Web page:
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Citizen Voices Human Rights

Implications Of Child Marriages And How To End The Practice

Child marriage is defined as a marriage of the individual; girl or boy, before the age of maturity. It is prevalent not only in Pakistan but in many parts of the world. 21% of girls in Pakistan are married before the age of 15.  According to a UNICEF report, Pakistan has the sixth highest number of absolute child brides in the world, which is 1,909,000.

On the other hand, nearly 41,000 girls are forced into child marriage every day worldwide.

On top of that, Pakistan also has a low literacy rate for girls. This, combined with child marriages, is a huge threat to our younger generations. In the worst case scenario, girls take their own lives because they can’t deal with all the stress anymore.

Several experts around the world have raised concerns and given solutions to it. But what are the implications?

Biological Impacts of Child Marriage

The biggest implication of child marriages is immature female deaths. According to experts, child marriage increases the risk of sexually transmitted diseases, cervical cancer, malaria, death during childbirth, and obstetric fistulas. What’s more, this practice also causes depression and post-traumatic stress including a high risk of being affected with HIV.

Poverty: The Driver Of Child Marriage

Poverty is another major cause of child marriages in Pakistan. According to statistics, more than 50% of girls from the poorest families in the developing world are married as children. The early married brides often come from very poor backgrounds.

Islam And Children Rights

Pakistan is an Islamic country and therefore has a great religious influence in almost all matters. More often than not, religion is misused, for example in this case. Islam gives full liberty to a girl to have a say in marital matters. Females cannot be married against their will. Also, Islam puts rays on the importance of education as the very essential right of children.

Illiteracy Ends Child Marriage.

Girls in Pakistan are often raised illiterate, especially those in rural areas. Going to school is culturally banned in some areas of the country where females are confined to the boundary walls of homes until their marriage. This estimate is quite true that girls who have no education are three times as likely to marry by 18 compared to girls with secondary or higher education.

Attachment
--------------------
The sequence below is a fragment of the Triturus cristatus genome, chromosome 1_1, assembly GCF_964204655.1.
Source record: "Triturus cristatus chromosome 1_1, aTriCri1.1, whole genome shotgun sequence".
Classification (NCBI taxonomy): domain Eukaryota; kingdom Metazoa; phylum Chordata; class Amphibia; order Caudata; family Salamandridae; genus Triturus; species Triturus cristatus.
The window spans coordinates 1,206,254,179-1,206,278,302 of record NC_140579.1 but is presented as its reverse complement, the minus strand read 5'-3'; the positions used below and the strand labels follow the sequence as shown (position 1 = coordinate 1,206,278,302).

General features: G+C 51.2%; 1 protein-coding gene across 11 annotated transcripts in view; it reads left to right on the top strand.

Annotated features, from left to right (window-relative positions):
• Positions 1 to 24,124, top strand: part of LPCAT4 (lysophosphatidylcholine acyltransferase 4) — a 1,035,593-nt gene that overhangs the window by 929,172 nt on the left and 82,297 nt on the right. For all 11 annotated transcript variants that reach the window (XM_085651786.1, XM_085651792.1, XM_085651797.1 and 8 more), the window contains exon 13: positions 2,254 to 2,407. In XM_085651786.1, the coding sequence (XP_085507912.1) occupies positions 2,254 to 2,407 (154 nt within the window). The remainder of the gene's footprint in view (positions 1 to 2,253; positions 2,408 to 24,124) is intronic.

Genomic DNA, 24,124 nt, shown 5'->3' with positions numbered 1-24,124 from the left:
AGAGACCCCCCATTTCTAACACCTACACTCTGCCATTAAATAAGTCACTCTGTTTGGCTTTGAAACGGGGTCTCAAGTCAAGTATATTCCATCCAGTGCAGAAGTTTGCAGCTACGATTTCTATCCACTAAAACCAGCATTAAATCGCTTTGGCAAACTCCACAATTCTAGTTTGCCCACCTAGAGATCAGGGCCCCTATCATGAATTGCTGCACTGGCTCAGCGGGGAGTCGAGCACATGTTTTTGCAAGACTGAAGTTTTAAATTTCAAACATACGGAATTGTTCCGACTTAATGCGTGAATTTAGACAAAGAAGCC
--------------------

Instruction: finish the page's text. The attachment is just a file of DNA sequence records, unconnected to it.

We must know that today’s female children are tomorrow’s mothers if they are raised illiterate then the process of child brides will continue to exist. To introduce an ending to this practice, we must engage our females by putting them in schools where they have less risk of getting married before at the age of 18. The longer a girl stays in school, the less she is early to be married.

How to End Child Marriages?

To curb child marriages, we must first create a culture of education. Also, the provincial governments should immediately outlaw child marriage as it already has no affirmative image of acceptance in Islam.

Ending child marriage will not be easy feet but possible changes need work at all levels and across all sectors. To make this practice less prevalent, we should understand the complex driving factor behind the practice in different contexts and adapt our intervention accordingly. In addition, the provision of income opportunities like microfinance to families can also help.

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